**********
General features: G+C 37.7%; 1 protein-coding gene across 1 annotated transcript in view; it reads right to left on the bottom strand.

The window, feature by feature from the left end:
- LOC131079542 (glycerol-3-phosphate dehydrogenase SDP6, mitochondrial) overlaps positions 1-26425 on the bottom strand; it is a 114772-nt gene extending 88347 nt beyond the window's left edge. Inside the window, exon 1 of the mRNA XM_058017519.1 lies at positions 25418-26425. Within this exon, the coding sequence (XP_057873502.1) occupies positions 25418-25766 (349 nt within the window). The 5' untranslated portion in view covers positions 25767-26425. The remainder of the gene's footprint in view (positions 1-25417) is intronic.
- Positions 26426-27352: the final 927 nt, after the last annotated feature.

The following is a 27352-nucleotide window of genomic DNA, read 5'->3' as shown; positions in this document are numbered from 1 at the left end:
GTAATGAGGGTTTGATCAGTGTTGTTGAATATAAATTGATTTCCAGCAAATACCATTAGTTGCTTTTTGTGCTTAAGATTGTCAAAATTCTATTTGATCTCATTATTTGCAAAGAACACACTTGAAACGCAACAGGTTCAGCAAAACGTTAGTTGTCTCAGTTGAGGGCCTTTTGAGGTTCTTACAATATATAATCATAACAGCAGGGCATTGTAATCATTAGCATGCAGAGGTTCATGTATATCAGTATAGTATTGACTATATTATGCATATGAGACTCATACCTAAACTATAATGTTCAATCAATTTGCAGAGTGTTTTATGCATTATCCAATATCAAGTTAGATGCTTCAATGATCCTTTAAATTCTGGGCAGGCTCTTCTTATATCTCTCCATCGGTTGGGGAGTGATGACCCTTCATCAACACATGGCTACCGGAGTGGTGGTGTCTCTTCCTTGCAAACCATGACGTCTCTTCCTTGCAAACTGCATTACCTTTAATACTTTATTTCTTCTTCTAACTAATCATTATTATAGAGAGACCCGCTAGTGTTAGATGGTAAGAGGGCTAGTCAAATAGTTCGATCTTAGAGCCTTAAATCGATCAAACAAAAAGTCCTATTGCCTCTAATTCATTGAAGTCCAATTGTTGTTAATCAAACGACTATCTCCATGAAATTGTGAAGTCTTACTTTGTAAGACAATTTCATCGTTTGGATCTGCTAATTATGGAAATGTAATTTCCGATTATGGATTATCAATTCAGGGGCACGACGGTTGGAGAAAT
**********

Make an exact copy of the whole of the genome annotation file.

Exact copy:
General features: G+C 37.7%; 1 protein-coding gene across 1 annotated transcript in view; it reads right to left on the bottom strand.

The window, feature by feature from the left end:
- LOC131079542 (glycerol-3-phosphate dehydrogenase SDP6, mitochondrial) overlaps positions 1-26425 on the bottom strand; it is a 114772-nt gene extending 88347 nt beyond the window's left edge. Inside the window, exon 1 of the mRNA XM_058017519.1 lies at positions 25418-26425. Within this exon, the coding sequence (XP_057873502.1) occupies positions 25418-25766 (349 nt within the window). The 5' untranslated portion in view covers positions 25767-26425. The remainder of the gene's footprint in view (positions 1-25417) is intronic.
- Positions 26426-27352: the final 927 nt, after the last annotated feature.

The following is a 27352-nucleotide window of genomic DNA, read 5'->3' as shown; positions in this document are numbered from 1 at the left end:
GTAATGAGGGTTTGATCAGTGTTGTTGAATATAAATTGATTTCCAGCAAATACCATTAGTTGCTTTTTGTGCTTAAGATTGTCAAAATTCTATTTGATCTCATTATTTGCAAAGAACACACTTGAAACGCAACAGGTTCAGCAAAACGTTAGTTGTCTCAGTTGAGGGCCTTTTGAGGTTCTTACAATATATAATCATAACAGCAGGGCATTGTAATCATTAGCATGCAGAGGTTCATGTATATCAGTATAGTATTGACTATATTATGCATATGAGACTCATACCTAAACTATAATGTTCAATCAATTTGCAGAGTGTTTTATGCATTATCCAATATCAAGTTAGATGCTTCAATGATCCTTTAAATTCTGGGCAGGCTCTTCTTATATCTCTCCATCGGTTGGGGAGTGATGACCCTTCATCAACACATGGCTACCGGAGTGGTGGTGTCTCTTCCTTGCAAACCATGACGTCTCTTCCTTGCAAACTGCATTACCTTTAATACTTTATTTCTTCTTCTAACTAATCATTATTATAGAGAGACCCGCTAGTGTTAGATGGTAAGAGGGCTAGTCAAATAGTTCGATCTTAGAGCCTTAAATCGATCAAACAAAAAGTCCTATTGCCTCTAATTCATTGAAGTCCAATTGTTGTTAATCAAACGACTATCTCCATGAAATTGTGAAGTCTTACTTTGTAAGACAATTTCATCGTTTGGATCTGCTAATTATGGAAATGTAATTTCCGATTATGGATTATCAATTCAGGGGCACGACGGTTGGAGAAAT